Editor's Note: This article contains details of violence some readers might find upsetting. Discretion is advised.
The murderers of a mother of three were sentenced to life in prison last week after a judge called their crime "the stuff of nightmares."
But now, one of the assailants is allegedly being assessed for transfer to a women's federal institution after having already served his pre-sentencing holding period in a women's provincial jail.
Yostin Murillo, 25, who allegedly requested to be referred to as a male throughout his trial despite now claiming trans status, has a lengthy history of criminal behaviour including violence against women. But this newly-issued life sentence comes after his role in a horrific 2018 sexual assault and murder of 41-year-old mother of three Rhoderie Estrada.
Murillo, along with accomplice David Beak, broke into Estrada's home in East York, Ontario, Canada and sexually assaulted her while her three young daughters were sleeping just meters away down the hall. When she continued to resist, they bludgeoned her in the head multiple times with a metal bar – striking her at least eight times, and leaving her face unrecognizable to her husband when he came home later that night from work.
Her husband had allegedly attempted to clear his dying wife's mouth of blood and perform CPR in a last-ditch effort to save her, but, according to court testimony, "her teeth kept falling out."
Murillo was later arrested after being found in possession of Estrada's iPhone, which was still stained with her blood.
In addition to this horrific crime, Murillo had a history of violence against women – including the assault of another woman with a metal bar on a separate occasion.
After his arrest, Murillo was eventually transferred to a women’s jail in the provincial system, a few months before his trial would begin in July. This was keeping with Ontario provincial policy to place inmates in jails corresponding with their gender identity, unless they choose otherwise.
But the federal prison policy is no different, with males legally allowed to demand a transfer to a women's institution regardless of their physical anatomy or identification documents.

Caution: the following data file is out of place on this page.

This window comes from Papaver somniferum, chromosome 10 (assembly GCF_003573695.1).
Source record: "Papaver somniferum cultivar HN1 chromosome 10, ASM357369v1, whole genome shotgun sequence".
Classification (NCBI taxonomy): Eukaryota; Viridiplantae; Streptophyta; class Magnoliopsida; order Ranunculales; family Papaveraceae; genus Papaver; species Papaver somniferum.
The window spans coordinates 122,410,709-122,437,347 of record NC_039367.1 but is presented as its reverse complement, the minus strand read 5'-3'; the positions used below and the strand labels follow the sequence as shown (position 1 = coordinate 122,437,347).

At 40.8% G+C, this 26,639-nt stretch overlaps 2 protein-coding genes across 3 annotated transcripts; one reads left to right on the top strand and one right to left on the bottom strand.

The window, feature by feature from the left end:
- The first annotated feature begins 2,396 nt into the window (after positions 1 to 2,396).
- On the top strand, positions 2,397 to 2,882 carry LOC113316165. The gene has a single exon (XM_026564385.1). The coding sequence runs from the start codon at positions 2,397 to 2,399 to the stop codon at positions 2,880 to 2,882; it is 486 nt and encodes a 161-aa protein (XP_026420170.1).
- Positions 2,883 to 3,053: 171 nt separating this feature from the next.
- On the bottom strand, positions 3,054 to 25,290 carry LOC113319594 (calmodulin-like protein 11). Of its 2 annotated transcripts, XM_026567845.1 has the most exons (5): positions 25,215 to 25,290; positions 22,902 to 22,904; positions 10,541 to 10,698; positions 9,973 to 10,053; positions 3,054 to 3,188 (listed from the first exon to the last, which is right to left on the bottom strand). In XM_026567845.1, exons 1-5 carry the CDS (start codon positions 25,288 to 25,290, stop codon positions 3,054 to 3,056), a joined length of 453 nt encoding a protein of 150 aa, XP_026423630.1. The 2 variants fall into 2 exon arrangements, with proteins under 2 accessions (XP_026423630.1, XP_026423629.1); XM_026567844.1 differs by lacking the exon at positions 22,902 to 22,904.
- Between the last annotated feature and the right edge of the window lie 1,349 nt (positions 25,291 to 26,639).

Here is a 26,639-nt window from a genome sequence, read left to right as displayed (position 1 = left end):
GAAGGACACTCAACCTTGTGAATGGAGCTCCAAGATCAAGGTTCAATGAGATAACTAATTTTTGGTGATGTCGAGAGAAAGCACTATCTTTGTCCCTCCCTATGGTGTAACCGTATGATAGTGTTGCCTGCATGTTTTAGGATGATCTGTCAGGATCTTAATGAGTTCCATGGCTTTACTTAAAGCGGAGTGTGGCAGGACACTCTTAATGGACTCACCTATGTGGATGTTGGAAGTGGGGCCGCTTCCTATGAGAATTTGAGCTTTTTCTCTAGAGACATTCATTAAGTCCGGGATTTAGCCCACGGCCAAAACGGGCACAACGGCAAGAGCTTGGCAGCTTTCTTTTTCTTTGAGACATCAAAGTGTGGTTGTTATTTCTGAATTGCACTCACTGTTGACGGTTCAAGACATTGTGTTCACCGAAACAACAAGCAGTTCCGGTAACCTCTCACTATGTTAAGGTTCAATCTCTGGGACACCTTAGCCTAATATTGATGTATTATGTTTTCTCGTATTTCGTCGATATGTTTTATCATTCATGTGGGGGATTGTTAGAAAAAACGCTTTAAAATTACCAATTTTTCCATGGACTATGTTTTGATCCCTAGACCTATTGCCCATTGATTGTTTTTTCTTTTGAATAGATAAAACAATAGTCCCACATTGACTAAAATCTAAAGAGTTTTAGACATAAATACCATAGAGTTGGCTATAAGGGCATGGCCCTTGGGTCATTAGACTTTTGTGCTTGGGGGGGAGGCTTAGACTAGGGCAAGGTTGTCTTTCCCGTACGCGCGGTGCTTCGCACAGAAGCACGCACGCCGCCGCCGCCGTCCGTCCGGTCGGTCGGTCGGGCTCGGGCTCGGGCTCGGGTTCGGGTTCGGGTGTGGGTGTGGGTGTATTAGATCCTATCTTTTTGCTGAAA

In a report on this case published today by the Toronto Star, trans activists were cited brushing off the unique danger males might present to a vulnerable population of females.
“Cisgender women don’t have to prove they are not going to pose a safety to risk to other women, even if their crimes have to do with violence against women,” Jennifer Metcalfe, executive director of Prisoners’ Legal Services, is quoted as saying.
While the Correctional Services of Canada has previously attempted to keep extremely high-risk male offenders out of women's institutions, a precedent set in 2019 in Boulachanis v. Canada effectively rendered that caveat ineffective.
Jamie (born John) Boulachanis was charged with the murder of Robert Tanguay in 2016. Boulachanis, who was involved in organized crime, killed Tanguay after becoming paranoid that he was a police informant, and hid his body in a sand pit for almost 2 decades. During his trial, Boulachanis managed to escape immediate custody multiple times, and was thus considered a flight risk too difficult for the often-lower security women's institutions. Boulachanis sued the Canadian government for the transfer after coming out as transgender in 2018, and was eventually granted it by a court under the basis of gender discrimination in 2020.
While that ruling was initially overturned by the Federal Court of Appeal, Boulachanis eventually underwent taxpayer-funded sex reassignment surgery, and was transferred to a women's facility earlier this year.
It is unclear if Yostin Murillo had ever identified as transgender prior to his trial for the rape and murder of Rhoderie Estrada.
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